What do you love about photography?
I love that I can get behind my lens, take a photograph, and turn it into something magical for people to love and want to have for their own. What I love about photography in general is that there is the freedom to express oneself in so many different ways, and that there is such a broad definition of “photography” these days and the genres continue to expand. I am constantly finding new artists that I am falling in love with, and although the market is somewhat saturated, I don’t see that as a necessarily bad thing, but as a blessing that there is more talent to find and an occasion to rise to the challenge of standing out among the crowd of many as one of the greats.

 

Photography Challenge | Guest Judge | UncommonGoods

Mark Weinberg | Photographer

What makes a powerful photo? “Light.”

Who is your all-time favorite photographer?
I don’t have one. Here are a few: Michael Kenna for his ability to capture ordinary environments in a surreal way, Edward Burtynsky for his ability to find patterns in both man-made as well as natural environments, Henri Cartier-Bresson for his ability to capture a moment on film.

 If money was no object, what type of photography project would you like to organize?
I would love to do a large scale documentation of the US Postal System. Both the buildings and the employees. The architecture in post offices ranges from some of the most beautiful structures every completed in the USA to some of the most utilitarian. I’d love to interview employees and photograph them as well. I’d love hear what everyday life is like as well as the craziest thing they have ever seen in the mail.

What makes a powerful photo?
Light.

Photography Challenge | Guest Judge | UncommonGoods

 Emily Dryden | Photographer at UncommonGoods

   “[Images] should be able to draw the viewer into a different world or into a new story or emotion.”

What makes a powerful photo?
A powerful image is one that can keep you engaged the longest. The image should be able to draw the viewer into a different world or into a new story or emotion.

Which website should every photographer know about?
Aphotoeditor.com is a great website to discover new work and the learn about the business.

If you were able to take a photo of anything or anyone anywhere– what would you decide on?
I would like to shoot David Lynch have coffee in an old diner.

katy
Katy Loeb | Art Buyer for UncommonGoods

“[Photography] plays with memory, reality, and technology in a way that other mediums do not.”

What’s your favorite photograph?
This is a tough question! One of my very favorites would have to be Carrie Mae Weems’s series The Kitchen Table (1990), in which the artist records a fraction of the many activities, conversations, and emotions that make their way across her kitchen table.  Weems captures the complexity and nostalgia of such an ordinary space with reverence.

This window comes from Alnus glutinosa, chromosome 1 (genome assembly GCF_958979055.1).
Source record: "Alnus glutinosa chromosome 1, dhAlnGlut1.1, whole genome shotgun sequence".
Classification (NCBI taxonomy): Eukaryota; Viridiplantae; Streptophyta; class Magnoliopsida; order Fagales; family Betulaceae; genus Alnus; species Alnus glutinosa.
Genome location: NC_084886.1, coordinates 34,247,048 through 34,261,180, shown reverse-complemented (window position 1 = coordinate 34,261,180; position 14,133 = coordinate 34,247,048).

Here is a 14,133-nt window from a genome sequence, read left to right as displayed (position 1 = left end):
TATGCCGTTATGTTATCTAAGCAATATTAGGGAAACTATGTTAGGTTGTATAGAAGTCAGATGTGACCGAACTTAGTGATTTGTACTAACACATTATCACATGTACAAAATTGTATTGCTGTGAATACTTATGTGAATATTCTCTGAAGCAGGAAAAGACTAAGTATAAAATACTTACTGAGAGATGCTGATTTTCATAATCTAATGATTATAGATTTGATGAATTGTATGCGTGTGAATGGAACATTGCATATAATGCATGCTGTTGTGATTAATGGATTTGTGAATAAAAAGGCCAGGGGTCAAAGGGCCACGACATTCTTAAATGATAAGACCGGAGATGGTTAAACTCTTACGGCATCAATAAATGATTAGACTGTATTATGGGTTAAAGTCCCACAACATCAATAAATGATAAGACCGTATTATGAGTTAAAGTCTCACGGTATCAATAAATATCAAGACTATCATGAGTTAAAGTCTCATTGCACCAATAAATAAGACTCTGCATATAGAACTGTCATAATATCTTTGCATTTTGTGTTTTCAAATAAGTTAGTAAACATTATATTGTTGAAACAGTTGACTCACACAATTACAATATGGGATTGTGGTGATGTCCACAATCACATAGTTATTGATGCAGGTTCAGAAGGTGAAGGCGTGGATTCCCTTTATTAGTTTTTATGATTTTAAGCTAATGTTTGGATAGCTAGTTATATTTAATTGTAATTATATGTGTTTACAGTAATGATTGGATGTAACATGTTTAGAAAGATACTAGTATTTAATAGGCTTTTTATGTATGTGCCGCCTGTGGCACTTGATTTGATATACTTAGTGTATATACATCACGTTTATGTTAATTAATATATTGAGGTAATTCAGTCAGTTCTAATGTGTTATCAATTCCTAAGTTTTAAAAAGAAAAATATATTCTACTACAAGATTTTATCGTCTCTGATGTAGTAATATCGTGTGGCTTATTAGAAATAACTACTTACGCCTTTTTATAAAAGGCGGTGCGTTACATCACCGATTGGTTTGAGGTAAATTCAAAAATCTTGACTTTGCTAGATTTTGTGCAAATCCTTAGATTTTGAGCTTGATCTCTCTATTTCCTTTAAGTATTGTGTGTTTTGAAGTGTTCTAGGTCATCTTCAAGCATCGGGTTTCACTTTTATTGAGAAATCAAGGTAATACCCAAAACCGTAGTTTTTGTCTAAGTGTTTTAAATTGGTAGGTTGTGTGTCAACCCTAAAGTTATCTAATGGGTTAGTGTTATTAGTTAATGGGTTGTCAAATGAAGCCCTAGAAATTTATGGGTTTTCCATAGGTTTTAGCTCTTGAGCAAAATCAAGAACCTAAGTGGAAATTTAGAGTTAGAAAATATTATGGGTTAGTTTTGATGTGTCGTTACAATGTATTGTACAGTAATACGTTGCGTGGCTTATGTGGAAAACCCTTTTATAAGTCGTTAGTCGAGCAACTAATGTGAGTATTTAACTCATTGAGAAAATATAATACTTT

What type of photographs are you hoping to add into your assortment?
My goal is to bring in a range of photography that will be both aesthetically pleasing in a home, but also evoke strong emotions from a viewer. I’m always attracted to works that could be conversation starters!

What does photography mean to you?
Photography, I believe, is perhaps the most nuanced form of visual art.  It plays with memory, reality, and technology in a way that other mediums do not. In that vein, photography for me has the power to evoke more powerful emotions and ideas than most other art forms.

Be sure to cast in your votes here for your favorite photographs that made it as semifinalists! The deadline for voting is at 11:59pm on September 23, 2014. The top 4 voted photos will move onto the next round and the guest judges will decide on one grand prize winner.  The winner will earn $500 and have a chance to be added into our assortment!

Photography Voting | UncommonGoods

Design

Adopt a Unicorn–Elwood the Rainbow Unicorn Mug!

August 4, 2014

Meet Elwood. Magical unicorn. Party animal. Coffee buddy for life.

Elwood the Rainbow Unicorn Mug | UncommonGoods

Elwood’s fairy tale begins in an Effort, Pennsylvania ceramics studio. It may not be an enchanted forest, but it is a charming place, bursting with creativity and inspiration. It’s where JoAnn Stratakos develops original designs, like everyone’s favorite Rainbow Unicorn, by letting the clay guide her imagination.

Continue Reading…

Design

Video Kitty: Celebrating the Cats of the Internet

June 18, 2014

It has been said that the Internet is the dog park for cat owners. Sure, your kitty isn’t likely to run an obstacle course or act frisky on command. But the web makes a great place for cat lovers of all kinds to swap tips and stories. And when those cute moments do happen? Catch them on video and, boom, you’ve got an instant audience bigger than that spaniel at the dog park ever had. In honor of those compulsively-watchable cats of the Internet, we’ve helped to create the Video Kitty glassware series!

Video Kitty Tumblers | UncommonGoods